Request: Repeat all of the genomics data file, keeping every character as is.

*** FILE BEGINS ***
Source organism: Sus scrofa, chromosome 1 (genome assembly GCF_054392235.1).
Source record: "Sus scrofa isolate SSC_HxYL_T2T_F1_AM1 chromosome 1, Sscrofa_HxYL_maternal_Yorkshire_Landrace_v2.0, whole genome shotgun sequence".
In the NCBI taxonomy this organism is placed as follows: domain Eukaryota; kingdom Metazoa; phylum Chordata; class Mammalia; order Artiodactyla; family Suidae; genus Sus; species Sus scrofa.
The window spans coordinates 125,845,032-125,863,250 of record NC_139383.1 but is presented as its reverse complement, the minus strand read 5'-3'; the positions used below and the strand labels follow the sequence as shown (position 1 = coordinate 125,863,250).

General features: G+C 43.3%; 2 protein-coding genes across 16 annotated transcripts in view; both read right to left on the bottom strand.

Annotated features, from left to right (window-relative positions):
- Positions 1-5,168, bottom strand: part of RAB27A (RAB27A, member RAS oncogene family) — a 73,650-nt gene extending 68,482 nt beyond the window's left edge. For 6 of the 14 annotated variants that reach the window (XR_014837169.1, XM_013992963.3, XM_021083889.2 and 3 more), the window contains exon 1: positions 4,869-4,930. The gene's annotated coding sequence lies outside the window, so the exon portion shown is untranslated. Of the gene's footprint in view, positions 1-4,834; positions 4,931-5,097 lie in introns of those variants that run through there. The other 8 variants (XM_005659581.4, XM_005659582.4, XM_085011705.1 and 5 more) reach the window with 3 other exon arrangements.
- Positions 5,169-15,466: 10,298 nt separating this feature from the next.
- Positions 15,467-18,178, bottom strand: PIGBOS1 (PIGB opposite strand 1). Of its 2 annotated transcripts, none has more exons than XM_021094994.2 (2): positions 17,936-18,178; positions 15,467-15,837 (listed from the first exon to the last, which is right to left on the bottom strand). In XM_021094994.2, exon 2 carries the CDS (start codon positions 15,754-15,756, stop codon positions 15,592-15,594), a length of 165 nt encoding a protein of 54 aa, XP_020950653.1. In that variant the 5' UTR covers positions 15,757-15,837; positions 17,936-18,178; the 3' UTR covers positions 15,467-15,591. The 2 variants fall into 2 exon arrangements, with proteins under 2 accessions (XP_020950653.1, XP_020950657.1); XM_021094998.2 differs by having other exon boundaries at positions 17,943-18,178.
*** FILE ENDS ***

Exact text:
Source organism: Sus scrofa, chromosome 1 (genome assembly GCF_054392235.1).
Source record: "Sus scrofa isolate SSC_HxYL_T2T_F1_AM1 chromosome 1, Sscrofa_HxYL_maternal_Yorkshire_Landrace_v2.0, whole genome shotgun sequence".
In the NCBI taxonomy this organism is placed as follows: domain Eukaryota; kingdom Metazoa; phylum Chordata; class Mammalia; order Artiodactyla; family Suidae; genus Sus; species Sus scrofa.
The window spans coordinates 125,845,032-125,863,250 of record NC_139383.1 but is presented as its reverse complement, the minus strand read 5'-3'; the positions used below and the strand labels follow the sequence as shown (position 1 = coordinate 125,863,250).

General features: G+C 43.3%; 2 protein-coding genes across 16 annotated transcripts in view; both read right to left on the bottom strand.

Annotated features, from left to right (window-relative positions):
- Positions 1-5,168, bottom strand: part of RAB27A (RAB27A, member RAS oncogene family) — a 73,650-nt gene extending 68,482 nt beyond the window's left edge. For 6 of the 14 annotated variants that reach the window (XR_014837169.1, XM_013992963.3, XM_021083889.2 and 3 more), the window contains exon 1: positions 4,869-4,930. The gene's annotated coding sequence lies outside the window, so the exon portion shown is untranslated. Of the gene's footprint in view, positions 1-4,834; positions 4,931-5,097 lie in introns of those variants that run through there. The other 8 variants (XM_005659581.4, XM_005659582.4, XM_085011705.1 and 5 more) reach the window with 3 other exon arrangements.
- Positions 5,169-15,466: 10,298 nt separating this feature from the next.
- Positions 15,467-18,178, bottom strand: PIGBOS1 (PIGB opposite strand 1). Of its 2 annotated transcripts, none has more exons than XM_021094994.2 (2): positions 17,936-18,178; positions 15,467-15,837 (listed from the first exon to the last, which is right to left on the bottom strand). In XM_021094994.2, exon 2 carries the CDS (start codon positions 15,754-15,756, stop codon positions 15,592-15,594), a length of 165 nt encoding a protein of 54 aa, XP_020950653.1. In that variant the 5' UTR covers positions 15,757-15,837; positions 17,936-18,178; the 3' UTR covers positions 15,467-15,591. The 2 variants fall into 2 exon arrangements, with proteins under 2 accessions (XP_020950653.1, XP_020950657.1); XM_021094998.2 differs by having other exon boundaries at positions 17,943-18,178.